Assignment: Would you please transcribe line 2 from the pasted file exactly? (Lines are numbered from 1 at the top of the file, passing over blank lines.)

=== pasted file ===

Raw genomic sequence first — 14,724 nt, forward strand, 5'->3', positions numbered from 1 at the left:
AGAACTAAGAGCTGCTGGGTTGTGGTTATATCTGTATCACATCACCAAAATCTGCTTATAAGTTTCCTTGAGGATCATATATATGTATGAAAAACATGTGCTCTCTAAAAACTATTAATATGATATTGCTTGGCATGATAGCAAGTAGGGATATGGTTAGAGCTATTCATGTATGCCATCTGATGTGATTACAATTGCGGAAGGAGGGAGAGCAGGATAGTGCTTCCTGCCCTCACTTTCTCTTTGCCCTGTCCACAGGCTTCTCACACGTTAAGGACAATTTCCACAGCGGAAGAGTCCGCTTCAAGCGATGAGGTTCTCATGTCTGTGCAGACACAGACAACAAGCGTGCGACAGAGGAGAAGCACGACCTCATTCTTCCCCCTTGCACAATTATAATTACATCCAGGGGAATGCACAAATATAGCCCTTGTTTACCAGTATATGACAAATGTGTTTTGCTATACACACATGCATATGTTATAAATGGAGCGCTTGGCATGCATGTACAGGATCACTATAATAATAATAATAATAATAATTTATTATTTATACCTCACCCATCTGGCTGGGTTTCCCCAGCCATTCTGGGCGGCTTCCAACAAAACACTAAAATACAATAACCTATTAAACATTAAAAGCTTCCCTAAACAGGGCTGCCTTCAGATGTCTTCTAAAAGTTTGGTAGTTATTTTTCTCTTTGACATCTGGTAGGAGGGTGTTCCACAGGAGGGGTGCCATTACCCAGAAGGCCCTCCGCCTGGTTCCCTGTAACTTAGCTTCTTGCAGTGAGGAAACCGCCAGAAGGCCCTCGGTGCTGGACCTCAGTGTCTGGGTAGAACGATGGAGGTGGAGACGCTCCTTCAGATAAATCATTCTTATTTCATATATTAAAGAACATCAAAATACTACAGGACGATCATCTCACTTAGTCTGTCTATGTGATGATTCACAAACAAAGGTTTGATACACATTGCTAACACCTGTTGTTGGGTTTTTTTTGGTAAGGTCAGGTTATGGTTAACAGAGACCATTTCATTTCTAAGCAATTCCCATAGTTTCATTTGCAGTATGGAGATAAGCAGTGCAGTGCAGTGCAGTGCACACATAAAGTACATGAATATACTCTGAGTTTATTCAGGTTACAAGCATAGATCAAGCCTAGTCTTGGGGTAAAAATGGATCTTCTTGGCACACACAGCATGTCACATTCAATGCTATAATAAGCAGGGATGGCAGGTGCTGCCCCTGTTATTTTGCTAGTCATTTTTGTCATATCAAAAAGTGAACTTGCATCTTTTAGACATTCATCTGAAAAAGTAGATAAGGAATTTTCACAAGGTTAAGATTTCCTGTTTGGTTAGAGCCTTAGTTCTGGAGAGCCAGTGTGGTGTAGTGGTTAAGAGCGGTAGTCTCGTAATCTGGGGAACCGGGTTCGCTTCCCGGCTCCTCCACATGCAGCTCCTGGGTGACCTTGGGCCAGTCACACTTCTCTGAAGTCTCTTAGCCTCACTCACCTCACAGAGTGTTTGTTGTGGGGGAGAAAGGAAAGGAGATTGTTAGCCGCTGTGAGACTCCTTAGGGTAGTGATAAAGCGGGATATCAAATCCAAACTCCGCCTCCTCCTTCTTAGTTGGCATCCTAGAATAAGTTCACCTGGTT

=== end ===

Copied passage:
AGAACTAAGAGCTGCTGGGTTGTGGTTATATCTGTATCACATCACCAAAATCTGCTTATAAGTTTCCTTGAGGATCATATATATGTATGAAAAACATGTGCTCTCTAAAAACTATTAATATGATATTGCTTGGCATGATAGCAAGTAGGGATATGGTTAGAGCTATTCATGTATGCCATCTGATGTGATTACAATTGCGGAAGGAGGGAGAGCAGGATAGTGCTTCCTGCCCTCACTTTCTCTTTGCCCTGTCCACAGGCTTCTCACACGTTAAGGACAATTTCCACAGCGGAAGAGTCCGCTTCAAGCGATGAGGTTCTCATGTCTGTGCAGACACAGACAACAAGCGTGCGACAGAGGAGAAGCACGACCTCATTCTTCCCCCTTGCACAATTATAATTACATCCAGGGGAATGCACAAATATAGCCCTTGTTTACCAGTATATGACAAATGTGTTTTGCTATACACACATGCATATGTTATAAATGGAGCGCTTGGCATGCATGTACAGGATCACTATAATAATAATAATAATAATAATTTATTATTTATACCTCACCCATCTGGCTGGGTTTCCCCAGCCATTCTGGGCGGCTTCCAACAAAACACTAAAATACAATAACCTATTAAACATTAAAAGCTTCCCTAAACAGGGCTGCCTTCAGATGTCTTCTAAAAGTTTGGTAGTTATTTTTCTCTTTGACATCTGGTAGGAGGGTGTTCCACAGGAGGGGTGCCATTACCCAGAAGGCCCTCCGCCTGGTTCCCTGTAACTTAGCTTCTTGCAGTGAGGAAACCGCCAGAAGGCCCTCGGTGCTGGACCTCAGTGTCTGGGTAGAACGATGGAGGTGGAGACGCTCCTTCAGATAAATCATTCTTATTTCATATATTAAAGAACATCAAAATACTACAGGACGATCATCTCACTTAGTCTGTCTATGTGATGATTCACAAACAAAGGTTTGATACACATTGCTAACACCTGTTGTTGGGTTTTTTTTGGTAAGGTCAGGTTATGGTTAACAGAGACCATTTCATTTCTAAGCAATTCCCATAGTTTCATTTGCAGTATGGAGATAAGCAGTGCAGTGCAGTGCAGTGCACACATAAAGTACATGAATATACTCTGAGTTTATTCAGGTTACAAGCATAGATCAAGCCTAGTCTTGGGGTAAAAATGGATCTTCTTGGCACACACAGCATGTCACATTCAATGCTATAATAAGCAGGGATGGCAGGTGCTGCCCCTGTTATTTTGCTAGTCATTTTTGTCATATCAAAAAGTGAACTTGCATCTTTTAGACATTCATCTGAAAAAGTAGATAAGGAATTTTCACAAGGTTAAGATTTCCTGTTTGGTTAGAGCCTTAGTTCTGGAGAGCCAGTGTGGTGTAGTGGTTAAGAGCGGTAGTCTCGTAATCTGGGGAACCGGGTTCGCTTCCCGGCTCCTCCACATGCAGCTCCTGGGTGACCTTGGGCCAGTCACACTTCTCTGAAGTCTCTTAGCCTCACTCACCTCACAGAGTGTTTGTTGTGGGGGAGAAAGGAAAGGAGATTGTTAGCCGCTGTGAGACTCCTTAGGGTAGTGATAAAGCGGGATATCAAATCCAAACTCCGCCTCCTCCTTCTTAGTTGGCATCCTAGAATAAGTTCACCTGGTT